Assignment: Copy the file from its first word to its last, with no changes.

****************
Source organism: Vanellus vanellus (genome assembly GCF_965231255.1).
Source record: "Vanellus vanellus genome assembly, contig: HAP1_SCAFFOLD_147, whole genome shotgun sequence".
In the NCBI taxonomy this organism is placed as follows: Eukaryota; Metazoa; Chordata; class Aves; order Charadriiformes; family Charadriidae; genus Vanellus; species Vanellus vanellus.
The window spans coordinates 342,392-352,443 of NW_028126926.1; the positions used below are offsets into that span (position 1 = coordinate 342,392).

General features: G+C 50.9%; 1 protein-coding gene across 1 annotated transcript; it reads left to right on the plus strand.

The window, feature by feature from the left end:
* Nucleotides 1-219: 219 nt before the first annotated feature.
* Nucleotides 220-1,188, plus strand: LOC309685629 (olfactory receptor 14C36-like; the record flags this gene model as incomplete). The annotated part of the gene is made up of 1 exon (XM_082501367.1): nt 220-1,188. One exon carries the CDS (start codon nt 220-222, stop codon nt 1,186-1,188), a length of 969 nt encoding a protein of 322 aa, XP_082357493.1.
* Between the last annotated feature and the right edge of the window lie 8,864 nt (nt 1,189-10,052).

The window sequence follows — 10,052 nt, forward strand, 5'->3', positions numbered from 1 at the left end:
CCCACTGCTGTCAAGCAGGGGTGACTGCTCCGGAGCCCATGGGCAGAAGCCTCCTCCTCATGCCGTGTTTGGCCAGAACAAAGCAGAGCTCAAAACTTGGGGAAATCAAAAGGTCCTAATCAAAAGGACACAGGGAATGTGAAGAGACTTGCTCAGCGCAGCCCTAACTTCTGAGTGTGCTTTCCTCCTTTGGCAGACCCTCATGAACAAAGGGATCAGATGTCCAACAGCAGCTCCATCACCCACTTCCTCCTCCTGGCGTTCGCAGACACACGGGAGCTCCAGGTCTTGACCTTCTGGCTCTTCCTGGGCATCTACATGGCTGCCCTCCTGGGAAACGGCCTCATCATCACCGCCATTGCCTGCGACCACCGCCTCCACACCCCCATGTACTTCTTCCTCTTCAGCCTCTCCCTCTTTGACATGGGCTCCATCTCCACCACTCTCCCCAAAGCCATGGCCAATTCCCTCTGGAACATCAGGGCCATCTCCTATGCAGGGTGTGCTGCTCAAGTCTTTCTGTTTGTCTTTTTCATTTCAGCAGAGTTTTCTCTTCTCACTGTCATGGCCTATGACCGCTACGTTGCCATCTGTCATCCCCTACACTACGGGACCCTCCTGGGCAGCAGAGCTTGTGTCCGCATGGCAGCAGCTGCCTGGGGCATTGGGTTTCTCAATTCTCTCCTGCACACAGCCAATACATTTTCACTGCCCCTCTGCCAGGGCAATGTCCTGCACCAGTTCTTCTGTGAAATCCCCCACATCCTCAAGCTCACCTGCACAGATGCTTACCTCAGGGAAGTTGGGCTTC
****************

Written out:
Source organism: Vanellus vanellus (genome assembly GCF_965231255.1).
Source record: "Vanellus vanellus genome assembly, contig: HAP1_SCAFFOLD_147, whole genome shotgun sequence".
In the NCBI taxonomy this organism is placed as follows: Eukaryota; Metazoa; Chordata; class Aves; order Charadriiformes; family Charadriidae; genus Vanellus; species Vanellus vanellus.
The window spans coordinates 342,392-352,443 of NW_028126926.1; the positions used below are offsets into that span (position 1 = coordinate 342,392).

General features: G+C 50.9%; 1 protein-coding gene across 1 annotated transcript; it reads left to right on the plus strand.

The window, feature by feature from the left end:
* Nucleotides 1-219: 219 nt before the first annotated feature.
* Nucleotides 220-1,188, plus strand: LOC309685629 (olfactory receptor 14C36-like; the record flags this gene model as incomplete). The annotated part of the gene is made up of 1 exon (XM_082501367.1): nt 220-1,188. One exon carries the CDS (start codon nt 220-222, stop codon nt 1,186-1,188), a length of 969 nt encoding a protein of 322 aa, XP_082357493.1.
* Between the last annotated feature and the right edge of the window lie 8,864 nt (nt 1,189-10,052).

The window sequence follows — 10,052 nt, forward strand, 5'->3', positions numbered from 1 at the left end:
CCCACTGCTGTCAAGCAGGGGTGACTGCTCCGGAGCCCATGGGCAGAAGCCTCCTCCTCATGCCGTGTTTGGCCAGAACAAAGCAGAGCTCAAAACTTGGGGAAATCAAAAGGTCCTAATCAAAAGGACACAGGGAATGTGAAGAGACTTGCTCAGCGCAGCCCTAACTTCTGAGTGTGCTTTCCTCCTTTGGCAGACCCTCATGAACAAAGGGATCAGATGTCCAACAGCAGCTCCATCACCCACTTCCTCCTCCTGGCGTTCGCAGACACACGGGAGCTCCAGGTCTTGACCTTCTGGCTCTTCCTGGGCATCTACATGGCTGCCCTCCTGGGAAACGGCCTCATCATCACCGCCATTGCCTGCGACCACCGCCTCCACACCCCCATGTACTTCTTCCTCTTCAGCCTCTCCCTCTTTGACATGGGCTCCATCTCCACCACTCTCCCCAAAGCCATGGCCAATTCCCTCTGGAACATCAGGGCCATCTCCTATGCAGGGTGTGCTGCTCAAGTCTTTCTGTTTGTCTTTTTCATTTCAGCAGAGTTTTCTCTTCTCACTGTCATGGCCTATGACCGCTACGTTGCCATCTGTCATCCCCTACACTACGGGACCCTCCTGGGCAGCAGAGCTTGTGTCCGCATGGCAGCAGCTGCCTGGGGCATTGGGTTTCTCAATTCTCTCCTGCACACAGCCAATACATTTTCACTGCCCCTCTGCCAGGGCAATGTCCTGCACCAGTTCTTCTGTGAAATCCCCCACATCCTCAAGCTCACCTGCACAGATGCTTACCTCAGGGAAGTTGGGCTTC